It is a little bit like Hamlet, in that it features an uncle, in this case Scar (Jeremy Irons), who murders the king, Mufasa (James Earl Jones), in order to claim the throne. And then the son, Simba, is visited by his father's ghost and urged to remember his inheritance. But Hamlet is about the ambiguity of knowing what one's responsibility is--there's no sign that Claudius wants to kill Prince Hamlet and Hamlet's reluctance to kill Claudius is not due to any fear of his inherited responsibility to rule Denmark. While The Lion King has some superficial details reminiscent of Hamlet, the underlying theme of responsibility is matched my more closely by Henry IV, and Simba's compulsion to ignore royal obligation in favour of the Hakuna Matata lifestyle is much more like Prince Hal wasting his time with Falstaff and Poins. It's interesting to note that King Henry IV's anxieties about his son's apparent failure to accept the dignity of his birthright are related to the fact that Henry IV deposed the previous king, as seen in Shakespeare's Richard II. The Lion King emphasises the importance of bloodline far more than Hamlet or Henry IV.

When Scar takes over, he shockingly proclaims that the lions and hyenas will now live side by side--I think there's some merit to claims that the film is showing racial or at least ethnic integration to be a bad thing. The hyenas are shown to be uniformly evil, though considering the lions and the hyenas both kill and devour their fellow beasts, it's not clear what literally makes the hyenas worse than the lions, unless it's the fact that they join in Scar's strategies of winning via lies and schemes. I would attribute this more to laziness on the part of the writers rather than outright racism.

It's not clear why the land turns dry and dead under Scar's rule, but that's okay. It's basically like the health of the land mirroring the health of King Arthur.

I've talked about the underlying Royalist ethic behind Disney movies all through my reviews of the canon and certainly we can see its full expression in The Lion King, even as we can also look at it as an illustration of Aristotle's concept of relationships between ruler and subject being replicated down through instances in social strata. You're watching a movie about a king and a prince, but it's really about a dad and a son and the kingdom is the household and family. The film wisely spends a lot of time showing the relationship between Mufasa and Simba before the king is killed.

Jeremy Irons as Scar is almost too broad, oozing lethargic menace. The resentment of the family's confirmed bachelor--unlike Gertrude in Hamlet, Simba's mother doesn't end up wed to the murderous uncle--is directly tied in dialogue to his unusual lack of physical strength. This mirrors the film's other arguably Queer characters, Timon (Nathan Lane) and Pumbaa (Ernie Sabella). Both represent paths outside of the traditional order and it's significant that Timon and Pumbaa become heroes in the climax due to their willingness to accept Simba's authority. Timon, Pumbaa, and Scar aren't fit to rule the kingdom any more than Nala or Simba's mother--they're not strong enough. Everyone accepts that implicitly except Scar.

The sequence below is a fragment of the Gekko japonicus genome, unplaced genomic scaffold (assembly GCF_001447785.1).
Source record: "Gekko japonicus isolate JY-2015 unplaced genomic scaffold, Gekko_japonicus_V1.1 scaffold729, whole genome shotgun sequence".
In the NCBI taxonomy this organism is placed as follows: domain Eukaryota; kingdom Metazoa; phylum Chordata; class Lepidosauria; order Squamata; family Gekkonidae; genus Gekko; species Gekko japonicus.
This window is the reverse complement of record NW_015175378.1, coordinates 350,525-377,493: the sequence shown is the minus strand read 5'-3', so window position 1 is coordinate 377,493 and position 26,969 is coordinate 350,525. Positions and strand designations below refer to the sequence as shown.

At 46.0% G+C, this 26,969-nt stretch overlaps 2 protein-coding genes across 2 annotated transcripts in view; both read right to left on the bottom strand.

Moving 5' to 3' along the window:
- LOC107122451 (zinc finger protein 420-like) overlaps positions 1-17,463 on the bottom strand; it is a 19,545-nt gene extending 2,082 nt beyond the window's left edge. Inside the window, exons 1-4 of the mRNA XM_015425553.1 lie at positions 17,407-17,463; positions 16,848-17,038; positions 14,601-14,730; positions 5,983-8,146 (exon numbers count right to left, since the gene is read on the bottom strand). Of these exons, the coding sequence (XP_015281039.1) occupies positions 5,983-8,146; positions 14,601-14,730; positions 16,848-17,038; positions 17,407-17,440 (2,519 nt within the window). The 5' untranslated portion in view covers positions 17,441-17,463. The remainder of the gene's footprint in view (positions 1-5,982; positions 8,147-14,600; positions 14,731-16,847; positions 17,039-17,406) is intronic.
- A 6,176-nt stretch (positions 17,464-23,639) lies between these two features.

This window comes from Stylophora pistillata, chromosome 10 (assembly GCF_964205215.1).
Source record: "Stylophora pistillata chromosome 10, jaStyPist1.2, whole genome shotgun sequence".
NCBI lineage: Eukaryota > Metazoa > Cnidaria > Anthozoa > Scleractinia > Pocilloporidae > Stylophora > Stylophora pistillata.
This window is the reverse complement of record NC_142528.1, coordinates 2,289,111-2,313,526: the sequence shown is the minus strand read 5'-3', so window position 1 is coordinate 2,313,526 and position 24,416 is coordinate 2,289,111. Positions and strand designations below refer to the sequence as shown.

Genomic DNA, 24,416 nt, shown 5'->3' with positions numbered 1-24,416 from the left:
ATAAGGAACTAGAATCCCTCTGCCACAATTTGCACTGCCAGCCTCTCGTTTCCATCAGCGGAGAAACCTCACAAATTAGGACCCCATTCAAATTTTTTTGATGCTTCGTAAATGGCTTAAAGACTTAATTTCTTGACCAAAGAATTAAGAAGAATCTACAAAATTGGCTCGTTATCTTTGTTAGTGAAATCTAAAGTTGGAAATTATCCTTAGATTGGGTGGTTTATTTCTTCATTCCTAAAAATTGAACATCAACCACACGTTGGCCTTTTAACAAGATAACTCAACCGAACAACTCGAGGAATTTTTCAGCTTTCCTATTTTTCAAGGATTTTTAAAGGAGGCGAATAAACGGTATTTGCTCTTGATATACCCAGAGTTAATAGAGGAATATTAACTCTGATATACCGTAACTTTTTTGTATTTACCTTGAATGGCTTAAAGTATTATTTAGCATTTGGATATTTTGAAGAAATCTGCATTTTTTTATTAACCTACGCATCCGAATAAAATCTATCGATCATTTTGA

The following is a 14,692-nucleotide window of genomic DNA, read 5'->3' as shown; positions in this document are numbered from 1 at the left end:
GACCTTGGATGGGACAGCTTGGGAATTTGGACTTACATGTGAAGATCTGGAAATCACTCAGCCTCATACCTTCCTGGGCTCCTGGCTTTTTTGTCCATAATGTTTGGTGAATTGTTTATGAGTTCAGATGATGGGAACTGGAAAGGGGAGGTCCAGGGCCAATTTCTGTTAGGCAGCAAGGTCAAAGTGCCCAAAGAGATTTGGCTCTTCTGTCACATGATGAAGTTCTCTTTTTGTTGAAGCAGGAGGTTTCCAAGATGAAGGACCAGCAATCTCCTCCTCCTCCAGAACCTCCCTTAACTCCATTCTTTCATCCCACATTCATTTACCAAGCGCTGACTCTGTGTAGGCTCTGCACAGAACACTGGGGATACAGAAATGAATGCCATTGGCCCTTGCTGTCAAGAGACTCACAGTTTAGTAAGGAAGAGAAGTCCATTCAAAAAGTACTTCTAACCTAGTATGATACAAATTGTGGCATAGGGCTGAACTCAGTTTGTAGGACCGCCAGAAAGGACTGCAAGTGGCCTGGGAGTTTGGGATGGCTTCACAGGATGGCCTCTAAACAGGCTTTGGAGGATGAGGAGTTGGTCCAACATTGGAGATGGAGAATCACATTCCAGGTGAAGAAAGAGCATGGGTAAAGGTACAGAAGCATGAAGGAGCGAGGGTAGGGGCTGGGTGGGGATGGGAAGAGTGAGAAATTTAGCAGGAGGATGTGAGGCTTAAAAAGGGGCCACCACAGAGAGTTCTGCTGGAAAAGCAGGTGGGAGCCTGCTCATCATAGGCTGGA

It's his weakness and misfit quality that differentiate Scar from Shere Khan in The Jungle Book, an altogether more menacing villain. Jeremy Irons' performance is almost like a parody of George Sanders as Shere Khan. Great new villains were at one time one of the chief assets of Disney animated films but the Renaissance has three movies in a row where the villain is essentially a copy or parody of one from another movie--Gaston is a broader version of Brom Bones, Jafar is a less complicated version of Jaffar from The Thief of Bagdad, and Scar is a slightly homophobic version of Shere Khan.

The simplicity of its underlying themes is The Lion King's chief asset and most viewers are able to ignore some of the lamely conceived plot elements, like Simba's accepting the blame for his father's death at the end--followed by the equally lame moment where Scar compulsively confesses his guilt like a cheap Bond villain.

There's still plenty to recommend the film, especially the songs. The Lion King is available on Disney+.


This is part of a series of posts I'm writing on the Disney animated canon.

Snow White and the Seven Dwarfs
Saludos Amigos
The Three Caballeros
Make Mine Music
Fun and Fancy Free
Melody Time
The Adventures of Ichabod and Mr. Toad
Alice in Wonderland
Peter Pan
Lady and the Tramp
Sleeping Beauty
101 Dalmatians
The Sword in the Stone
The Jungle Book
The Aristocats
Robin Hood
The Many Adventures of Winnie the Pooh
The Rescuers
The Fox and the Hound
The Black Cauldron
The Great Mouse Detective
Oliver & Company
The Little Mermaid
The Rescuers Down Under
Beauty and the Beast